An interview with Barbara Harroun

Our fiction editor, Robin Lauzon Parker, recently spoke with Barbara Harroun, author of the short story “Remnants” featured in our inaugural issue. Here’s what she had to say about her story, her writing process, and her literary inspiration.

 

What inspired you to write “Remnants”?

I had written a story about the twin sisters who appear in this story, and the family stayed with me. Peanut allergies are very real, and very dangerous and with two children in grade school, it was on my radar. Also, as I grow older, I see the wealth of stories, or at least leaping off points for stories from my own childhood, which was rich and wonderful. I had a degree of freedom then that my kids will never know—riding my bike or walking all over town with a wolf pack of neighborhood kids.

Six years ago, my family moved back to the town I grew up in, and my daughter went to preschool beside the Catholic grade school I attended. Returning to the town I had lived in for a huge part of my life triggered a great deal of memory work and reconciliation. I would run into my high school English teacher at the grocery store, or my marching band director while walking, or kids I had gone to high school with. I had to re-envision the town I grew up in, learn to see it with new eyes instead of the eyes of a young adult who wanted out and never planned to return. I also had to confront all the versions of myself, from grade school to undergraduate. That’s a lot of time, a lot of living. And then a man once came to our grade school, looking just as Simon’s father did, minus the knife on the end of his cane, although he did have a cane. Imagistically, it lodged in my brain. As an adult, I am much like the narrator’s mother in her quest for knowledge. I am endlessly fascinated by gender and sexuality. In the 1980s, when this story is set, I don’t believe I ever heard the word “gender.”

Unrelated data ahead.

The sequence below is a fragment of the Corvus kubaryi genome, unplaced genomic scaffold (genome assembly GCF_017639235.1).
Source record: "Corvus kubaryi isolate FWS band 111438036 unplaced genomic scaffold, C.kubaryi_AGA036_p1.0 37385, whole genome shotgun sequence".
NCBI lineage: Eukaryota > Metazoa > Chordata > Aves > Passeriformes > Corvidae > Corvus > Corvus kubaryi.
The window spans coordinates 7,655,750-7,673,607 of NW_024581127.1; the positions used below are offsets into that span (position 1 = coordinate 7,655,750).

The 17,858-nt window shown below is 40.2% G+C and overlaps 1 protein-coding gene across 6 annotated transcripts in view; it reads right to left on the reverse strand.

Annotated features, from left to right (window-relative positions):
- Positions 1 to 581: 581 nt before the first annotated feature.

What do you hope people take away from this story?

While the protagonist is a past-remembering narrator, looking back, and although memory is a fluid thing and not to be trusted, I want people to see he is trying to figure out the truth of that time, and still trying to figure out who he is now, how those events shaped who he is now. Being a parent myself, I have pressed my face up, over and over again, to the fact that kids are complex, wonderfully so, and often grapple with the same big questions we have as adults. I remember keenly feeling it was all, all of it—the outdoors, school, my family, church, my body—a huge, wonderful, terrifying mystery.